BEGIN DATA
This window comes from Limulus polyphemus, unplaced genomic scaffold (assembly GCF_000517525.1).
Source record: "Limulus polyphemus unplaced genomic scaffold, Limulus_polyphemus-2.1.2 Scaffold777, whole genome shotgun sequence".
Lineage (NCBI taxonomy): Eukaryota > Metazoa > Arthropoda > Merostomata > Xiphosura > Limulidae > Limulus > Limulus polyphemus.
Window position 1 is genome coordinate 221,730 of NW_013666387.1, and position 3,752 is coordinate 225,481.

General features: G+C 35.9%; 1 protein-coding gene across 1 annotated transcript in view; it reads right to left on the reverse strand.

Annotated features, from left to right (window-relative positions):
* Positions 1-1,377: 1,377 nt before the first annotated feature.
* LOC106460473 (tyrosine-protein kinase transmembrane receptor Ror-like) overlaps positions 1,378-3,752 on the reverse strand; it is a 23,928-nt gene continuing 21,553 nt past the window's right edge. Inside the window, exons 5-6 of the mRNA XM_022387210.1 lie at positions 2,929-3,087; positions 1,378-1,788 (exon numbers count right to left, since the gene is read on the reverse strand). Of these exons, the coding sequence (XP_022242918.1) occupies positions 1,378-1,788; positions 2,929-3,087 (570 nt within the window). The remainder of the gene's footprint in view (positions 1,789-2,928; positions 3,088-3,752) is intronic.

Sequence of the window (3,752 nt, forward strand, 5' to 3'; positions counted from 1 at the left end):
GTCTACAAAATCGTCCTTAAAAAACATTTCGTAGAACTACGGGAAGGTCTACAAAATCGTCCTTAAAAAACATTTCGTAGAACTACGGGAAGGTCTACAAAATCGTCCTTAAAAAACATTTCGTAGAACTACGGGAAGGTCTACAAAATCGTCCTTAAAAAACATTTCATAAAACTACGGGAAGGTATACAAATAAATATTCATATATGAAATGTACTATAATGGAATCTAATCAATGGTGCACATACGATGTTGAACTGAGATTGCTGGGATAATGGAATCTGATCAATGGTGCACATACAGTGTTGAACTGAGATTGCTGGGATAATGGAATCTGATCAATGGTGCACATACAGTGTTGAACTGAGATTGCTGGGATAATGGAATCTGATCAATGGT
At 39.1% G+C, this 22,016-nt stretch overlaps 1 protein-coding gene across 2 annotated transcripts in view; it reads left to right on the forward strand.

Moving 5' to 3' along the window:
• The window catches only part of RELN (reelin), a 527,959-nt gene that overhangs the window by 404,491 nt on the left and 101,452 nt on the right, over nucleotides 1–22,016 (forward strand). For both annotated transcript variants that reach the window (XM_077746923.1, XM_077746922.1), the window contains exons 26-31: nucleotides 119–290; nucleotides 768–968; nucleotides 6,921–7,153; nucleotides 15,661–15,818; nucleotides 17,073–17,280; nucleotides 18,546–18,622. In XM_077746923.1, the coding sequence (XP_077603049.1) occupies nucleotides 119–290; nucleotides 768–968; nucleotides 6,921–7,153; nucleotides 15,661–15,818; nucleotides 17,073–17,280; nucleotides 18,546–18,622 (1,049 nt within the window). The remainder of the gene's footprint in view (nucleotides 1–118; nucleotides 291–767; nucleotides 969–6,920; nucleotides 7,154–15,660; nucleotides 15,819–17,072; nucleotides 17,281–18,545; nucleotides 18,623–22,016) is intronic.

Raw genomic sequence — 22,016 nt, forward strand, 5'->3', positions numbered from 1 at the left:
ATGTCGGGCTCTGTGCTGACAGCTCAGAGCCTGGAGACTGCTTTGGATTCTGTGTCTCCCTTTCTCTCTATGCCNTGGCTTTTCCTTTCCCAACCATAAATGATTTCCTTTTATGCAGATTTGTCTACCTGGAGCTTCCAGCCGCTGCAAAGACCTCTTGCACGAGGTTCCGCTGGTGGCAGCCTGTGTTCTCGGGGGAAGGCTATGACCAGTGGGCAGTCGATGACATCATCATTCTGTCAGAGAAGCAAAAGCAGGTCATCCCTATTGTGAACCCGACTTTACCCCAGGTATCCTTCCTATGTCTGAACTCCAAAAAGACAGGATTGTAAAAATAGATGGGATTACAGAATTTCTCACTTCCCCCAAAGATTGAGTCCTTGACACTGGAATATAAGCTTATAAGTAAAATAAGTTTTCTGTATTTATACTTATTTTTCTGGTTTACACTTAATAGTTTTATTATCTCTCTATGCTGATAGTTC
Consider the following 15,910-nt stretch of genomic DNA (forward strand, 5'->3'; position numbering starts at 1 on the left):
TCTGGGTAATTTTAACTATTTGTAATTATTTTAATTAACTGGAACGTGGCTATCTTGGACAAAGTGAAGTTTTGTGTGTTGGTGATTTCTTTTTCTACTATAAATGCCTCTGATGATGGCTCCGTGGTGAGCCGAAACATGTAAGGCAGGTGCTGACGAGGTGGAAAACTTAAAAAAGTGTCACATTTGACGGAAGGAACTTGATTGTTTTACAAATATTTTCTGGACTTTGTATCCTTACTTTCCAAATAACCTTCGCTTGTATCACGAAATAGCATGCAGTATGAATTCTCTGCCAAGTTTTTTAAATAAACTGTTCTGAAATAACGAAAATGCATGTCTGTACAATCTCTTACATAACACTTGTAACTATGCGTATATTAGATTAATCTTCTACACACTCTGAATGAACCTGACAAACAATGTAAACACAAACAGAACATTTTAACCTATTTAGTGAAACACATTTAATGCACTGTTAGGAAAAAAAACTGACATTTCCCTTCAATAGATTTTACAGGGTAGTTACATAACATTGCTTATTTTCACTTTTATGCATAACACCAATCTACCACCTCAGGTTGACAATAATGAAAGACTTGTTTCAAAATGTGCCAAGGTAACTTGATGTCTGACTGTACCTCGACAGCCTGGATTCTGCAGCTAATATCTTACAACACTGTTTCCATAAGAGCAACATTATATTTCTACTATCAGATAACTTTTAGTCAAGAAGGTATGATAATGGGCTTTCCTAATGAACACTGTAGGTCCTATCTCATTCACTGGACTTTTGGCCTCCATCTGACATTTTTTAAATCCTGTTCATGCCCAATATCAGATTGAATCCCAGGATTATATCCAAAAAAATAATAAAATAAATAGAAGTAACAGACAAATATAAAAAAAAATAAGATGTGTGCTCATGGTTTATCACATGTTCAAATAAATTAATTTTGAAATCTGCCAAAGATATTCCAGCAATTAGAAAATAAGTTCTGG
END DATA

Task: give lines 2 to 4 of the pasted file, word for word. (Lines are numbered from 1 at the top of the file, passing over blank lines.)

Source record: "Limulus polyphemus unplaced genomic scaffold, Limulus_polyphemus-2.1.2 Scaffold777, whole genome shotgun sequence".
Lineage (NCBI taxonomy): Eukaryota > Metazoa > Arthropoda > Merostomata > Xiphosura > Limulidae > Limulus > Limulus polyphemus.
Window position 1 is genome coordinate 221,730 of NW_013666387.1, and position 3,752 is coordinate 225,481.